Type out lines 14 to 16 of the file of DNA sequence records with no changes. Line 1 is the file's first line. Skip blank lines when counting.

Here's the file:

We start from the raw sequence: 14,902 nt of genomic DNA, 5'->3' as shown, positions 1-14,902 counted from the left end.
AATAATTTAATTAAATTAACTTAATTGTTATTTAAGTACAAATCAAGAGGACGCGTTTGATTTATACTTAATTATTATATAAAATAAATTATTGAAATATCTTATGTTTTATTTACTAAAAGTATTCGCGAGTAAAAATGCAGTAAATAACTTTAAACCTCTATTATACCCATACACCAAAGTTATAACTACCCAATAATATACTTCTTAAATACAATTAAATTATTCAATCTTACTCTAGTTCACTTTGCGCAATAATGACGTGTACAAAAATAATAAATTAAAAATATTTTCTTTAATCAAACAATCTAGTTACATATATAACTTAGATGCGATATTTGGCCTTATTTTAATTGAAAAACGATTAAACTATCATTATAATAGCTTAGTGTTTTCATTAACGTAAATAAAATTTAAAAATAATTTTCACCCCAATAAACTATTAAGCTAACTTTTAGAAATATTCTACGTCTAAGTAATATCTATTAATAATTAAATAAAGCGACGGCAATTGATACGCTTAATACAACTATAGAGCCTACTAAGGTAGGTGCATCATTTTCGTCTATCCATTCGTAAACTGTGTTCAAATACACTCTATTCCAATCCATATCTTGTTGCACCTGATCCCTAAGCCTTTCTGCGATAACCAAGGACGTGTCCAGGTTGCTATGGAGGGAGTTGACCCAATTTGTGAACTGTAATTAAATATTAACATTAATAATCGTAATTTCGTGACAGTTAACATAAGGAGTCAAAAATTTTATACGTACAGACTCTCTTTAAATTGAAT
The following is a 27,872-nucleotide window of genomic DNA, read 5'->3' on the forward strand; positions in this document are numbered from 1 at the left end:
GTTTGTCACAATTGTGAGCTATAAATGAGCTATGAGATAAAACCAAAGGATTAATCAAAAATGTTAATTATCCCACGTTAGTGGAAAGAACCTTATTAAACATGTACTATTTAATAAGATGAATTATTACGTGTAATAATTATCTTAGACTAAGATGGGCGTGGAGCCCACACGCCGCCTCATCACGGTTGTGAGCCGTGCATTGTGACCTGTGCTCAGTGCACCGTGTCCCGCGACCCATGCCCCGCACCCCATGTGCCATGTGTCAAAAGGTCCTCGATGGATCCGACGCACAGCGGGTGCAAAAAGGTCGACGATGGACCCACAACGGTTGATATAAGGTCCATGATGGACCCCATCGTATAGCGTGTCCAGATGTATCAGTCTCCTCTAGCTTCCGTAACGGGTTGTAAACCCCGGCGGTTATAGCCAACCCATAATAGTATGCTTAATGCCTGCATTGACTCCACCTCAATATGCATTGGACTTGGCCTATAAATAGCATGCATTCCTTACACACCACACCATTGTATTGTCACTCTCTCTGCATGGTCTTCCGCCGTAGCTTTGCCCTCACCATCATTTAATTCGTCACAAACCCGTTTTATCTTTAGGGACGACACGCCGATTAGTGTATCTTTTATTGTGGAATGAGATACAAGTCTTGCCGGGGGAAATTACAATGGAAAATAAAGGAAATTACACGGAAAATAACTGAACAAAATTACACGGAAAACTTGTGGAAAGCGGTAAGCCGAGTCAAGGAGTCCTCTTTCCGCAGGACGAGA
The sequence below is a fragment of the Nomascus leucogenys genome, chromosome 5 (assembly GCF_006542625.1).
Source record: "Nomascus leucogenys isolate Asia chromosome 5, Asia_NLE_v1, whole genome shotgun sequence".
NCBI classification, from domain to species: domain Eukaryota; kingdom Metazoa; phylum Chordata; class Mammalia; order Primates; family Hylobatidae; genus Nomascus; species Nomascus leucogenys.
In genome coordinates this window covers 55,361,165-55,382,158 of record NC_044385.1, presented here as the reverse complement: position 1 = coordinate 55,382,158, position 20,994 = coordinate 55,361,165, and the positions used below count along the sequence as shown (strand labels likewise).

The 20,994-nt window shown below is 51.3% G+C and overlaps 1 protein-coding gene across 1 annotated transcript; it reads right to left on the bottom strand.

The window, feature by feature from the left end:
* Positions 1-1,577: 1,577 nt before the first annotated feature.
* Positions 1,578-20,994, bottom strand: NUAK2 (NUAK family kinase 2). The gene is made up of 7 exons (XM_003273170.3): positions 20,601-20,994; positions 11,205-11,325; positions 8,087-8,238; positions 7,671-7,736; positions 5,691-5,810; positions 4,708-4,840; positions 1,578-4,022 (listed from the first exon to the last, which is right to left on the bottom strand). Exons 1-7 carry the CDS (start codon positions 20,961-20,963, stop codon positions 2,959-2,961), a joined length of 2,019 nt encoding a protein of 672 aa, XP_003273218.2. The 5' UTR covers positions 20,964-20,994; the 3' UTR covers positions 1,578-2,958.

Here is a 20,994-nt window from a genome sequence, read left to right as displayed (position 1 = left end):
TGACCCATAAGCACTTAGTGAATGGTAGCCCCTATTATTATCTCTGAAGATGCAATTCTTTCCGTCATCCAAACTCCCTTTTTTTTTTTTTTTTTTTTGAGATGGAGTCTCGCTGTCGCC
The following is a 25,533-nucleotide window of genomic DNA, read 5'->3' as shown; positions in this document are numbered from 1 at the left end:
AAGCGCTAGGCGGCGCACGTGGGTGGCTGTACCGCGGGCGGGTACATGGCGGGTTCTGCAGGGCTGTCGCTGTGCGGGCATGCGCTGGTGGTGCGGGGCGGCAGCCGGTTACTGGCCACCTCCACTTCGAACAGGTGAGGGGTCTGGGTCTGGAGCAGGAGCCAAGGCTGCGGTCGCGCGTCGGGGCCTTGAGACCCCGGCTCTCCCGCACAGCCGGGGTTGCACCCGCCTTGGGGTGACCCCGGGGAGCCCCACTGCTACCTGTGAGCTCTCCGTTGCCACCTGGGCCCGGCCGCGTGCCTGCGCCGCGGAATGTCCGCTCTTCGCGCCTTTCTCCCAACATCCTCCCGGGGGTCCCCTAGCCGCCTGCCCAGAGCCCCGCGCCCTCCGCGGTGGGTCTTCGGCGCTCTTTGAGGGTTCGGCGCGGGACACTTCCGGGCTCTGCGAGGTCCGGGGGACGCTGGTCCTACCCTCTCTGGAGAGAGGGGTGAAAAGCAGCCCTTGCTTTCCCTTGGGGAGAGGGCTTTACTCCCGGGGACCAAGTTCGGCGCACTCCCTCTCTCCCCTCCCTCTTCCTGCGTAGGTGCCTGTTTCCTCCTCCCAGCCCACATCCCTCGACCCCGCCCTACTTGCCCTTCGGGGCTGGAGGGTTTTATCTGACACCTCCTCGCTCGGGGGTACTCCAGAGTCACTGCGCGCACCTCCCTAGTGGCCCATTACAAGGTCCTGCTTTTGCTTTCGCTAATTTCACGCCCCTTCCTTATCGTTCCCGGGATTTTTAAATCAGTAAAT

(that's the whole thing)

TGACCCATAAGCACTTAGTGAATGGTAGCCCCTATTATTATCTCTGAAGATGCAATTCTTTCCGTCATCCAAACTCCCTTTTTTTTTTTTTTTTTTTTGAGATGGAGTCTCGCTGTCGCC
The following is a 25,533-nucleotide window of genomic DNA, read 5'->3' as shown; positions in this document are numbered from 1 at the left end:
AAGCGCTAGGCGGCGCACGTGGGTGGCTGTACCGCGGGCGGGTACATGGCGGGTTCTGCAGGGCTGTCGCTGTGCGGGCATGCGCTGGTGGTGCGGGGCGGCAGCCGGTTACTGGCCACCTCCACTTCGAACAGGTGAGGGGTCTGGGTCTGGAGCAGGAGCCAAGGCTGCGGTCGCGCGTCGGGGCCTTGAGACCCCGGCTCTCCCGCACAGCCGGGGTTGCACCCGCCTTGGGGTGACCCCGGGGAGCCCCACTGCTACCTGTGAGCTCTCCGTTGCCACCTGGGCCCGGCCGCGTGCCTGCGCCGCGGAATGTCCGCTCTTCGCGCCTTTCTCCCAACATCCTCCCGGGGGTCCCCTAGCCGCCTGCCCAGAGCCCCGCGCCCTCCGCGGTGGGTCTTCGGCGCTCTTTGAGGGTTCGGCGCGGGACACTTCCGGGCTCTGCGAGGTCCGGGGGACGCTGGTCCTACCCTCTCTGGAGAGAGGGGTGAAAAGCAGCCCTTGCTTTCCCTTGGGGAGAGGGCTTTACTCCCGGGGACCAAGTTCGGCGCACTCCCTCTCTCCCCTCCCTCTTCCTGCGTAGGTGCCTGTTTCCTCCTCCCAGCCCACATCCCTCGACCCCGCCCTACTTGCCCTTCGGGGCTGGAGGGTTTTATCTGACACCTCCTCGCTCGGGGGTACTCCAGAGTCACTGCGCGCACCTCCCTAGTGGCCCATTACAAGGTCCTGCTTTTGCTTTCGCTAATTTCACGCCCCTTCCTTATCGTTCCCGGGATTTTTAAATCAGTAAAT